I then had Clay, in his imagination, re-connect with his One-year-old Self, which he readily did. “Now imagine you and your One-year-old are together, and your Adult Self is with Maria. How does that feel?”

Clay closed his eyes and went inside, and then shared, “It feels really comfortable.” 

“And if she chooses not to be with you?”, I asked. “Be sure Little Clay is well bonded with you, with your eye position, eye contact and physical contact.”

“That would be okay”, responded Clay, matter-of-factly.

“You would be disappointed, but not devastated?”

“That’s right,” Clay said, quite calmly and without any sign of distress.

Clay and I talked about how he could, if he wished, try to “woo Maria”, and that if he was more able to be himself rather than present his “façade”, perhaps they would have some shared chemistry. “Who knows?”, I remarked. Either way, I told Clay he “would know the truth” of their relationship.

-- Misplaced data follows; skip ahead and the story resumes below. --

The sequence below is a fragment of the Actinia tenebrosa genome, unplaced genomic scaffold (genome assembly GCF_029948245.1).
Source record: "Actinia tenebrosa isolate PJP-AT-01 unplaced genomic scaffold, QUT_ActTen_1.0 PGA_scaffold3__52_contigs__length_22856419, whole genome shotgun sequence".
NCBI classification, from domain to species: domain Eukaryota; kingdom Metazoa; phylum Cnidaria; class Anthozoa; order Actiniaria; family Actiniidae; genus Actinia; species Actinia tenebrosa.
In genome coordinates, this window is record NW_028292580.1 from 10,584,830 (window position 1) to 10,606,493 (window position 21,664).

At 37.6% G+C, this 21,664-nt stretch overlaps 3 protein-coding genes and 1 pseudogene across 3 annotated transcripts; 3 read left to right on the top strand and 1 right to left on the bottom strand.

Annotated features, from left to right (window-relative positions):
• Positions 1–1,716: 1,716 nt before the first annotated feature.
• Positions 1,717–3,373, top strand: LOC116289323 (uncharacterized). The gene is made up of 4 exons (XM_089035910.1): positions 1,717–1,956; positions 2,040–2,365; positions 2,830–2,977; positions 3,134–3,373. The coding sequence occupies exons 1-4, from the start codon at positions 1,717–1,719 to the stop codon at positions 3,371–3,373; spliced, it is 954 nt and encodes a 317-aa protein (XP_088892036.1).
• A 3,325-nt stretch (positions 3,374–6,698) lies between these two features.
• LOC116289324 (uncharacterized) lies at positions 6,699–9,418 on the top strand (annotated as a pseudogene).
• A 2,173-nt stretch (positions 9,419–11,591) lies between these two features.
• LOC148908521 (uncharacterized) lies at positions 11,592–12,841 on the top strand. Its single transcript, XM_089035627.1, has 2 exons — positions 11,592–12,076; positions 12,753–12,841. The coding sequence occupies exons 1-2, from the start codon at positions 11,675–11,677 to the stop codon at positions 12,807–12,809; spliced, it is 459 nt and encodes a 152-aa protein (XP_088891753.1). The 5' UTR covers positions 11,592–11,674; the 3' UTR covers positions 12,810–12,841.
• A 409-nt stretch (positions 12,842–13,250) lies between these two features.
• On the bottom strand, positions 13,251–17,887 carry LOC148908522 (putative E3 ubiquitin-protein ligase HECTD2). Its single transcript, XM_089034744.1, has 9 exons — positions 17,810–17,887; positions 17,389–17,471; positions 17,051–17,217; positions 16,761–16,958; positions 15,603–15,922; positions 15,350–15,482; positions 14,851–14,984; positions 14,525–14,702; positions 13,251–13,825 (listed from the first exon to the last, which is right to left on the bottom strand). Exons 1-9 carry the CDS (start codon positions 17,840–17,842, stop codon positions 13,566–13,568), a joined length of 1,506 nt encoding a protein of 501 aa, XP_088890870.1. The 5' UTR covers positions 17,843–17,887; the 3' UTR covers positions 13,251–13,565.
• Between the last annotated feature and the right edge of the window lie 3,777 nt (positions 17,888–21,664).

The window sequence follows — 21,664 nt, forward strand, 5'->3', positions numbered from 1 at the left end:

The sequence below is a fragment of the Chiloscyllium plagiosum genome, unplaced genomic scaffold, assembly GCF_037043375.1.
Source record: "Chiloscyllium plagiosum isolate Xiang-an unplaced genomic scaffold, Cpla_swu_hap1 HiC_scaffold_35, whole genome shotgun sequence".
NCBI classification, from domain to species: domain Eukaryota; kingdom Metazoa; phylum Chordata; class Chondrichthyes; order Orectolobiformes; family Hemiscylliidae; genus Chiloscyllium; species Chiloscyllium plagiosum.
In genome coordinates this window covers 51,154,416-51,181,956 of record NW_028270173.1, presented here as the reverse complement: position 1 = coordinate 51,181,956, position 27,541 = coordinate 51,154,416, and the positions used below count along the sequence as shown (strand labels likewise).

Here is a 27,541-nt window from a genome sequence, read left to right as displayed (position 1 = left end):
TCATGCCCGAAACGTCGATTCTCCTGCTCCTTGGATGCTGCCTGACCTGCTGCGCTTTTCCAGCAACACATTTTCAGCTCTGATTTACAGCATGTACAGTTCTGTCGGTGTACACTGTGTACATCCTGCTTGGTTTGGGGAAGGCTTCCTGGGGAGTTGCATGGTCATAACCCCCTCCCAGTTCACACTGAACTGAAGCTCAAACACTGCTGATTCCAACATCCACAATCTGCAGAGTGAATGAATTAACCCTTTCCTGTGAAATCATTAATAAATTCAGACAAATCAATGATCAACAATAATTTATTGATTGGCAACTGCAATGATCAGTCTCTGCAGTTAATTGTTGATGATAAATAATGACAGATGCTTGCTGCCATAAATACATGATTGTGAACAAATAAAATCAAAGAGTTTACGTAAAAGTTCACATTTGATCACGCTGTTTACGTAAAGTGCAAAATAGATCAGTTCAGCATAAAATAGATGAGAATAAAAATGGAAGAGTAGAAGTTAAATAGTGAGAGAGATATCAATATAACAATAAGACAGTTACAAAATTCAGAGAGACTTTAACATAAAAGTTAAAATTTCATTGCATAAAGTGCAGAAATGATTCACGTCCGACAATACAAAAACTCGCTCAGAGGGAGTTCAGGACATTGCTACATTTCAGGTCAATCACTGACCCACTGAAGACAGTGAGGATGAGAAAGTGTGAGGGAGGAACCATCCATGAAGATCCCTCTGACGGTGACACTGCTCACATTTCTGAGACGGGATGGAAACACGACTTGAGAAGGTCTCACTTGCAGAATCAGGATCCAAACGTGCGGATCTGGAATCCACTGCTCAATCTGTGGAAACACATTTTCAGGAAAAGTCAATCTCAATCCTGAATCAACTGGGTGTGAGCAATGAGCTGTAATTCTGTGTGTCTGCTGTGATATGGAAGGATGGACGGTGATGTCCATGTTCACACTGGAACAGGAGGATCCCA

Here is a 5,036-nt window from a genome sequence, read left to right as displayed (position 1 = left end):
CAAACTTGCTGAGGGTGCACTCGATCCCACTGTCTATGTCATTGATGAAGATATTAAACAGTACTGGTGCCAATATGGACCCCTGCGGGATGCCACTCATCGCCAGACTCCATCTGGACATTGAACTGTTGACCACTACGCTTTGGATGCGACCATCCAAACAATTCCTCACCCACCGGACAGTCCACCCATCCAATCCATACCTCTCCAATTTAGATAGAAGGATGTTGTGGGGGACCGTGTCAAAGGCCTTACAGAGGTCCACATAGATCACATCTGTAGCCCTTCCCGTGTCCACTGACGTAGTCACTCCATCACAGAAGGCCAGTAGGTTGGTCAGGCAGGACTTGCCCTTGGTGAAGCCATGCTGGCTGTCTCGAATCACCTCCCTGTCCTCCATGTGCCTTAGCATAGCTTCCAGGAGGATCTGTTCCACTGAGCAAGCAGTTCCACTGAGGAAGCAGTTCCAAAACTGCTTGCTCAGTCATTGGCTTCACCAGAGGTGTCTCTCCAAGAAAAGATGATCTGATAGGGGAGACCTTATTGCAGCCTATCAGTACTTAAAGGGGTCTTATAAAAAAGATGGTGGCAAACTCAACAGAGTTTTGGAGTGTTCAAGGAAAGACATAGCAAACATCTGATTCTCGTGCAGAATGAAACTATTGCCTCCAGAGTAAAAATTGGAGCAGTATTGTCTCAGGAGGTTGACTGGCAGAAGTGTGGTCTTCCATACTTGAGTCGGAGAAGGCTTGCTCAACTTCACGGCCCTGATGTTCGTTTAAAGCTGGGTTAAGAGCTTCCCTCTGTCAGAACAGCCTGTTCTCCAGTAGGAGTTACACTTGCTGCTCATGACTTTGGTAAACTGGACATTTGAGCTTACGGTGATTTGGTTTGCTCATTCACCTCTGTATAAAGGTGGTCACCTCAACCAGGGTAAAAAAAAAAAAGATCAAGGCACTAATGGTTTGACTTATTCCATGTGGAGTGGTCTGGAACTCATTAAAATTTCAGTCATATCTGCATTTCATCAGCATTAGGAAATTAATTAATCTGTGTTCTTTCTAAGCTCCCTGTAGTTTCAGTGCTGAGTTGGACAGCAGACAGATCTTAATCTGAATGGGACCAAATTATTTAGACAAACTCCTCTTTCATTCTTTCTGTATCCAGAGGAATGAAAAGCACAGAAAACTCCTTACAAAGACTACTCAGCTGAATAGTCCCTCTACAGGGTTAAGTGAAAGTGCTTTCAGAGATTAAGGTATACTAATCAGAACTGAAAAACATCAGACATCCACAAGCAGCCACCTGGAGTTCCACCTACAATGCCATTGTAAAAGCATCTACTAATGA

Clay was moved to tears as we neared the end of our session, expressing gratitude for the work we shared. Before we parted I said to him, “It’s exhausting being someone else. It’s so much easier being yourself, isn’t it, Clay?”

Clay nodded yes, almost glowing as he beamed a soft, sweet smile toward me. I saw Clay as he was, and I presume he saw me as I was, too. We parted, grateful for this opportunity to be ourselves, together.

References:

Benau, K. (2018).  Pride in the psychotherapy of relational trauma: Conceptualization and treatment considerations.  European Journal of Trauma and Dissociation, 2, 131–146.

McCluhan, M.  (1964).   Understanding Media: The Extensions of Man.  Cambridge, MA: MIT Press.

Schwarz, L. (2014-2017).  CRM (Comprehensive Resource Model) Practitioner Booklet.  CRM LLC.

Schwarz, L., Corrigan, F., Hull, A., & Raju, R. (2017). The comprehensive resource model: Effective therapeutic techniques for the healing of complex trauma. New York, NY: Routledge.